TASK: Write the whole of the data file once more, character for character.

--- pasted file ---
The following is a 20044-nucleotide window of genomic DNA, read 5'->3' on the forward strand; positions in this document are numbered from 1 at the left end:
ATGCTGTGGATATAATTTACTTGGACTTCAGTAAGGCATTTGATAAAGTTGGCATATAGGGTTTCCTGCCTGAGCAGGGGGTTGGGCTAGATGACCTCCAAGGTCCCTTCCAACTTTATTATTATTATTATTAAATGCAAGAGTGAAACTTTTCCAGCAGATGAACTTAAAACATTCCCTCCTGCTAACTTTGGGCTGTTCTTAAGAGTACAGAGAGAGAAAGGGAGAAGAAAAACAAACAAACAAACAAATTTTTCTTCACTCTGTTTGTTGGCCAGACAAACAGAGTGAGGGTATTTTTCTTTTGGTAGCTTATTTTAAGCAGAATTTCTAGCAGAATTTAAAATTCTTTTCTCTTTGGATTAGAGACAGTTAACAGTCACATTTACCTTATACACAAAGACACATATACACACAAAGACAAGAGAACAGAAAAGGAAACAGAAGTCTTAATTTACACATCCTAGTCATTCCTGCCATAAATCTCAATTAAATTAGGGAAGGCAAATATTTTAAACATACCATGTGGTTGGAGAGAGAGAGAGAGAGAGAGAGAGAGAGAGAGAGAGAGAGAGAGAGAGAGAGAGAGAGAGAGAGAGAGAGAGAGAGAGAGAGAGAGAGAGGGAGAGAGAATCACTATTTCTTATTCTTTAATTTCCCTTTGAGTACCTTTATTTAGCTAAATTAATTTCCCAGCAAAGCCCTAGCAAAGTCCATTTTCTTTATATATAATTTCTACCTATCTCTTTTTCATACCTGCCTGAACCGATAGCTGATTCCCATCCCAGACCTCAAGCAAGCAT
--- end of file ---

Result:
The following is a 20044-nucleotide window of genomic DNA, read 5'->3' on the forward strand; positions in this document are numbered from 1 at the left end:
ATGCTGTGGATATAATTTACTTGGACTTCAGTAAGGCATTTGATAAAGTTGGCATATAGGGTTTCCTGCCTGAGCAGGGGGTTGGGCTAGATGACCTCCAAGGTCCCTTCCAACTTTATTATTATTATTATTAAATGCAAGAGTGAAACTTTTCCAGCAGATGAACTTAAAACATTCCCTCCTGCTAACTTTGGGCTGTTCTTAAGAGTACAGAGAGAGAAAGGGAGAAGAAAAACAAACAAACAAACAAATTTTTCTTCACTCTGTTTGTTGGCCAGACAAACAGAGTGAGGGTATTTTTCTTTTGGTAGCTTATTTTAAGCAGAATTTCTAGCAGAATTTAAAATTCTTTTCTCTTTGGATTAGAGACAGTTAACAGTCACATTTACCTTATACACAAAGACACATATACACACAAAGACAAGAGAACAGAAAAGGAAACAGAAGTCTTAATTTACACATCCTAGTCATTCCTGCCATAAATCTCAATTAAATTAGGGAAGGCAAATATTTTAAACATACCATGTGGTTGGAGAGAGAGAGAGAGAGAGAGAGAGAGAGAGAGAGAGAGAGAGAGAGAGAGAGAGAGAGAGAGAGAGAGAGAGAGAGAGAGAGAGAGAGAGGGAGAGAGAATCACTATTTCTTATTCTTTAATTTCCCTTTGAGTACCTTTATTTAGCTAAATTAATTTCCCAGCAAAGCCCTAGCAAAGTCCATTTTCTTTATATATAATTTCTACCTATCTCTTTTTCATACCTGCCTGAACCGATAGCTGATTCCCATCCCAGACCTCAAGCAAGCAT